Shouldn't "intelligence" increase as we age?

Without getting sidetracked by hair-splitting definitions of what constitutes “intelligence,” why don’t humans become more intelligent, as we age?

Recent imagining studies conclusively demonstrate that brain activity stimulates the formation of new, denser, more efficient neural pathways. Generally accepted studies on human intelligence suggest that cognitive ability is strongly associated with efficient neural pathways and the unimpeded transmission of signals. Nowhere have I read that these neural pathways die off, in large amounts, as part of the natural aging process.

What gives?

Evolution didn’t prepare us for medical advances that would keep us alive for nearly a century. We really weren’t built to last this long-- once you’re past breeding age, you’re pretty much redundant. Our organs, including the brain, sort of “burn out” because there was no incentive for evolution to make them regenerating. The goal is reproduction, not a long life.

We constantly lose brain cells, and therefore slowly lose intelligence as we age, compensated for by the fact that we learn about the world.

I sort of agree, but I think it would be reasonable to argue that from an evolutionary standpoint, having successful grandchildren is as important as having successful children of your own.

We do, to a point. Its not huge though.

"Actually, certain mental functions increase slowly and slightly after the age of 16, peaking in the 20’s, with others remaining stable or even rising slightly up to the age of 60 or so. With some individuals, vocabulary may increase over time. "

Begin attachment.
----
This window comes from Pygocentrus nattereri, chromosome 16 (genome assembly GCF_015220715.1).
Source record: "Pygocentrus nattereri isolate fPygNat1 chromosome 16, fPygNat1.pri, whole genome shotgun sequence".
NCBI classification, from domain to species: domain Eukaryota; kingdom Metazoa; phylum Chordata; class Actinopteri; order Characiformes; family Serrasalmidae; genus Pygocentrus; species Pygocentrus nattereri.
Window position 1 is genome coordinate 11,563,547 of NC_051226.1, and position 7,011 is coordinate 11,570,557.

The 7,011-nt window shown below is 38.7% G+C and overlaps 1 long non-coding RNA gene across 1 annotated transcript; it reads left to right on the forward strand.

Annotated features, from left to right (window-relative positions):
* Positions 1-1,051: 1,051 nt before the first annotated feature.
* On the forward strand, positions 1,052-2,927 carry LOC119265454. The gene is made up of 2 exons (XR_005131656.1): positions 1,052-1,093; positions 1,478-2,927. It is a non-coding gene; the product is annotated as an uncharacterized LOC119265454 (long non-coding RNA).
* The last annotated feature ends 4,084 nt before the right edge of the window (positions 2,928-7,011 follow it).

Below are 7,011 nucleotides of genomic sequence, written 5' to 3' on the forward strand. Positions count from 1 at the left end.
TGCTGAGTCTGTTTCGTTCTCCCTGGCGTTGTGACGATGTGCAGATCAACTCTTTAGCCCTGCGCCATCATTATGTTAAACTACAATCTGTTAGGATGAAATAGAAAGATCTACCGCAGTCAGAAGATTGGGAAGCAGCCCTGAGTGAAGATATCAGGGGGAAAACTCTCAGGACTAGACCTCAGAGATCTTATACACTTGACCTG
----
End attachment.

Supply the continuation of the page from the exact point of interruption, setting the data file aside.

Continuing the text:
The important thing to remember is that an ‘IQ’ score is actually measuring how ‘intelligent’ you are compared to other people in your age range - its a relative score, not an absolute one. The reason for this is that its intended to be a diagnostic tool, ie to tell us if a person is doing particularly well or badly on cognitive tasks compared to other people in the same age range. We need to account for age because people do change over time and comparing a 40 year old to a 20 year old isnt very helpful usually - they have a 20 year head start after all. The difference isnt large but its enough to potentually interfere with what IQ tests are generally intended for.

The thing is though, on average any age related change in intelligence will be similar for other people in your age range, so your score ends up as pretty much the same as it was at 20, even though your actual ‘intelligence’ does change over time to a certain extent. That is, if Tom was smarter than me in high school, theres a fair chance he’ll be smarter than me at 40, even though we’ve both got smarter since high school.

I hope that makes some kind of sense, my head is starting to hurt.


Recent studies also show that exercising your leg muscles makes them stronger. So why is it that letter carriers don’t get stronger and stronger legs over the years until they retire? Or perhaps they do?

I would think that a 20-year-old who joins the postal service would get stronger and stronger legs for the first few months, but eventually, down the road, the process would level off and then reverse itself as other factors (i.e. physiological limitations and aging) start to slow down the process and ultimately work against him.

I think it’s same thing with your brain.

Just guessing though.

Sure, but the only genetic way to have grandchildren is to have children. After that, your gene production isn’t directly involved any more.

Nurturing is useful, of course, but in social animals like man, it can be done by someone else just as easily.

Have you recent cites to corroborate your claims–claims that directly contradict recent imaging studies that show increased neural pathways?

Sure, but in our environment of evolutionary adaptability (EEA) limited resources and the means to gather such resources may have put more of the pressure for upbringing on the parents rather than grandparents.

Food for thought…

A Decade of Discovery Yields a Shock About the Brain
January 4, 2000 New York Times